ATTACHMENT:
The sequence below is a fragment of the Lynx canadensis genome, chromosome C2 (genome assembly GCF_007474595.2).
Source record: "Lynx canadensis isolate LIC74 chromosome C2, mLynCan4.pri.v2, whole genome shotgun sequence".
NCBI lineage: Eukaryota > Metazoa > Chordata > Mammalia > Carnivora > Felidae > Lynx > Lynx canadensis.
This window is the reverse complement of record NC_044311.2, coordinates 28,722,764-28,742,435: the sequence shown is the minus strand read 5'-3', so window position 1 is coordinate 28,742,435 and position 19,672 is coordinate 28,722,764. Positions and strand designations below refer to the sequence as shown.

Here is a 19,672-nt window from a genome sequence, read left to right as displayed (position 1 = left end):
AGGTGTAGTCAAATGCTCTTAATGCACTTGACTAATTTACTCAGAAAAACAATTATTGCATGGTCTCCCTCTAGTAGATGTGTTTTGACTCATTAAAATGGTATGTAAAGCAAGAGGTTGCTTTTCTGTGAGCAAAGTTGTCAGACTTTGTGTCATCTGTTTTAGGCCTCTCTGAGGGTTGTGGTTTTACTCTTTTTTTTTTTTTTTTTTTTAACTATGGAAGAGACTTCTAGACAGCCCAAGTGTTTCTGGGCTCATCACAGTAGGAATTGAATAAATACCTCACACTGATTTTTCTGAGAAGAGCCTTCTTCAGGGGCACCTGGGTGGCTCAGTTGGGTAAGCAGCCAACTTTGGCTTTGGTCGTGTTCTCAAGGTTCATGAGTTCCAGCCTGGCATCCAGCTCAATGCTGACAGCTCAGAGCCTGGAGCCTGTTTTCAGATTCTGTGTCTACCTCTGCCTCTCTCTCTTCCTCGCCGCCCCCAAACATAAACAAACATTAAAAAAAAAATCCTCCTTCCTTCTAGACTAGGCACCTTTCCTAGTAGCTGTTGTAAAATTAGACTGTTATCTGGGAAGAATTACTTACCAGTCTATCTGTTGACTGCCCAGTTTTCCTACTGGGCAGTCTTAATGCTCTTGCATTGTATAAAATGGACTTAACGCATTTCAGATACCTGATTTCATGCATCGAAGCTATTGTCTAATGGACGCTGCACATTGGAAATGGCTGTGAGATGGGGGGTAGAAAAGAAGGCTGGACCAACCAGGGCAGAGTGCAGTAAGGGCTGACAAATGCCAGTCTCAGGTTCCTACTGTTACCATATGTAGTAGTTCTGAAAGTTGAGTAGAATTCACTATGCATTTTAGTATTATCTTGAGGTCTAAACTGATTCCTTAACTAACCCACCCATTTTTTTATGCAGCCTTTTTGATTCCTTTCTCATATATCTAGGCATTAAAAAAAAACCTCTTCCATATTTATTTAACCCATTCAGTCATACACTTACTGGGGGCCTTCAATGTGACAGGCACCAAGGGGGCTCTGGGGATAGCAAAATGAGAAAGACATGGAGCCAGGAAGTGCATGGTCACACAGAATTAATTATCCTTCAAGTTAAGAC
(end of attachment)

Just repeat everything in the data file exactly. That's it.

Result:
The sequence below is a fragment of the Lynx canadensis genome, chromosome C2 (genome assembly GCF_007474595.2).
Source record: "Lynx canadensis isolate LIC74 chromosome C2, mLynCan4.pri.v2, whole genome shotgun sequence".
NCBI lineage: Eukaryota > Metazoa > Chordata > Mammalia > Carnivora > Felidae > Lynx > Lynx canadensis.
This window is the reverse complement of record NC_044311.2, coordinates 28,722,764-28,742,435: the sequence shown is the minus strand read 5'-3', so window position 1 is coordinate 28,742,435 and position 19,672 is coordinate 28,722,764. Positions and strand designations below refer to the sequence as shown.

Here is a 19,672-nt window from a genome sequence, read left to right as displayed (position 1 = left end):
AGGTGTAGTCAAATGCTCTTAATGCACTTGACTAATTTACTCAGAAAAACAATTATTGCATGGTCTCCCTCTAGTAGATGTGTTTTGACTCATTAAAATGGTATGTAAAGCAAGAGGTTGCTTTTCTGTGAGCAAAGTTGTCAGACTTTGTGTCATCTGTTTTAGGCCTCTCTGAGGGTTGTGGTTTTACTCTTTTTTTTTTTTTTTTTTTTAACTATGGAAGAGACTTCTAGACAGCCCAAGTGTTTCTGGGCTCATCACAGTAGGAATTGAATAAATACCTCACACTGATTTTTCTGAGAAGAGCCTTCTTCAGGGGCACCTGGGTGGCTCAGTTGGGTAAGCAGCCAACTTTGGCTTTGGTCGTGTTCTCAAGGTTCATGAGTTCCAGCCTGGCATCCAGCTCAATGCTGACAGCTCAGAGCCTGGAGCCTGTTTTCAGATTCTGTGTCTACCTCTGCCTCTCTCTCTTCCTCGCCGCCCCCAAACATAAACAAACATTAAAAAAAAAATCCTCCTTCCTTCTAGACTAGGCACCTTTCCTAGTAGCTGTTGTAAAATTAGACTGTTATCTGGGAAGAATTACTTACCAGTCTATCTGTTGACTGCCCAGTTTTCCTACTGGGCAGTCTTAATGCTCTTGCATTGTATAAAATGGACTTAACGCATTTCAGATACCTGATTTCATGCATCGAAGCTATTGTCTAATGGACGCTGCACATTGGAAATGGCTGTGAGATGGGGGGTAGAAAAGAAGGCTGGACCAACCAGGGCAGAGTGCAGTAAGGGCTGACAAATGCCAGTCTCAGGTTCCTACTGTTACCATATGTAGTAGTTCTGAAAGTTGAGTAGAATTCACTATGCATTTTAGTATTATCTTGAGGTCTAAACTGATTCCTTAACTAACCCACCCATTTTTTTATGCAGCCTTTTTGATTCCTTTCTCATATATCTAGGCATTAAAAAAAAACCTCTTCCATATTTATTTAACCCATTCAGTCATACACTTACTGGGGGCCTTCAATGTGACAGGCACCAAGGGGGCTCTGGGGATAGCAAAATGAGAAAGACATGGAGCCAGGAAGTGCATGGTCACACAGAATTAATTATCCTTCAAGTTAAGAC